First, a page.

FRANKFURT (Reuters) - Germany’s financial regulator BaFin has taken a critical view of a settlement between Deutsche Boerse (DB1Gn.DE) and Frankfurt prosecutors to clear up a months-long insider trading case, a person familiar with the matter said Friday.
The stance is a blow to efforts by the exchange operator and its CEO to move on from the case, which has cast a shadow over the company since February.
Neither Deutsche Boerse nor the Frankfurt public prosecutor would comment. A court in Frankfurt handling the case said it was not aware of a position by BaFin.
The news was first reported by Bloomberg.
Shares in Deutsche Boerse were down 2.6 percent at 1215 GMT, the biggest loser on the DAX share index of the nation’s largest companies.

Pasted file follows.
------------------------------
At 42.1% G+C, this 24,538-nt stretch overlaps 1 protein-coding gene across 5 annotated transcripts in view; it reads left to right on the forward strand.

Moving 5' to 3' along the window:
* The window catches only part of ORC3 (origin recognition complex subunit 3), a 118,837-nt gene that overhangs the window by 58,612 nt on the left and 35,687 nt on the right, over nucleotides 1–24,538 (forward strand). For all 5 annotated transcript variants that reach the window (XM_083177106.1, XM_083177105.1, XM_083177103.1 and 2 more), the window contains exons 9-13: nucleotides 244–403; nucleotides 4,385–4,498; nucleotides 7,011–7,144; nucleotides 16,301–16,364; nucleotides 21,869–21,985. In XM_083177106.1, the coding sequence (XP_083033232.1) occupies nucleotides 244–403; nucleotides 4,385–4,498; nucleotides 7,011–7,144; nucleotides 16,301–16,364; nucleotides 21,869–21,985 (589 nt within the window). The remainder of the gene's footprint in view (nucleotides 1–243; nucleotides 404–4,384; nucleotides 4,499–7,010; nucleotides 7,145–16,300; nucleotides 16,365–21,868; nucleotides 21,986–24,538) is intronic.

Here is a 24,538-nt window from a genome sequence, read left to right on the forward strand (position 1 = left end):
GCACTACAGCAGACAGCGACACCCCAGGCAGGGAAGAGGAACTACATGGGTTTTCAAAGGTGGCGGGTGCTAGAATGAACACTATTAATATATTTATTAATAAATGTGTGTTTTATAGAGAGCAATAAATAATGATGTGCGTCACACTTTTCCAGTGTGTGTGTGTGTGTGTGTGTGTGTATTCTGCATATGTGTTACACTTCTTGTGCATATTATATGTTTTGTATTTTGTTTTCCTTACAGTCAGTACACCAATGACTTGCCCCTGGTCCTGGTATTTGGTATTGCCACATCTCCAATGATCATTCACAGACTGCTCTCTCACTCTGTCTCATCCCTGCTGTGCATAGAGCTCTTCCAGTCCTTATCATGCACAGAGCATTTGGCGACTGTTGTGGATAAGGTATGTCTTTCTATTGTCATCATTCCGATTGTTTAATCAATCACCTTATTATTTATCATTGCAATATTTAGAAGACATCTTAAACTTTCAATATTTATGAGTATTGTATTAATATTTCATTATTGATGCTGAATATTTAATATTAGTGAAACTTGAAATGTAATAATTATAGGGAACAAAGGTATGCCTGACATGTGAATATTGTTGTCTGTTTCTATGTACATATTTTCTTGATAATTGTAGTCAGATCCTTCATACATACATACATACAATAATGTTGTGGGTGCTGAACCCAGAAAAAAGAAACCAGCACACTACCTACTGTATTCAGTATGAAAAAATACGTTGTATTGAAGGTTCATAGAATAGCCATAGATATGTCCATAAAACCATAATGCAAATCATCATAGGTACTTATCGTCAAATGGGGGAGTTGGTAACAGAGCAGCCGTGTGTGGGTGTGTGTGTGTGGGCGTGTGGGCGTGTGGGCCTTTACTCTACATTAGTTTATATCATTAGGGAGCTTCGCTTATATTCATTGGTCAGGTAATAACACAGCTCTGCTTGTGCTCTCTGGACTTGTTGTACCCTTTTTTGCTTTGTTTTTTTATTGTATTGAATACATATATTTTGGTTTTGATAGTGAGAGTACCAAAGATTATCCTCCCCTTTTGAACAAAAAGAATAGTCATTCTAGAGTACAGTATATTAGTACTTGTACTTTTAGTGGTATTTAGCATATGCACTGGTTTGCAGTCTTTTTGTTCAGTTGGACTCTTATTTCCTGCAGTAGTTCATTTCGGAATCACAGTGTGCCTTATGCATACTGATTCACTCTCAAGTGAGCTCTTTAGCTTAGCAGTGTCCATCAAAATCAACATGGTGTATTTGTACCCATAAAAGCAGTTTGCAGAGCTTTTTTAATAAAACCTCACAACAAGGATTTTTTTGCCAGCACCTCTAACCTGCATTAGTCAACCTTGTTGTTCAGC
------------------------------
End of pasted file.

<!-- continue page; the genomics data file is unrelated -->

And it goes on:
At issue is a 4.5 million euro purchase of Deutsche Boerse shares made by CEO Carsten Kengeter in December 2015, two months before Deutsche Boerse announced that it was in merger talks with London Stock Exchange (LSE.L), which sparked an investigation of possible insider trading.
Last week, Deutsche Boerse agreed to demands to settle the case with prosecutors for 10.5 million euros (£9.29 million). Kengeter would also pay 500,000 euros in a personal settlement.
That settlement is now in the hands of a judge, whose final ruling will be influenced by BaFin’s input.
The negative stance from BaFin suggests that the judge may not approve the settlement.
Reporting by Tom Sims and Andreas Framke; Additional reporting by Hans Seidenstuecker; Editing by Kathrin Jones, Victoria Bryan and Maria Sheahan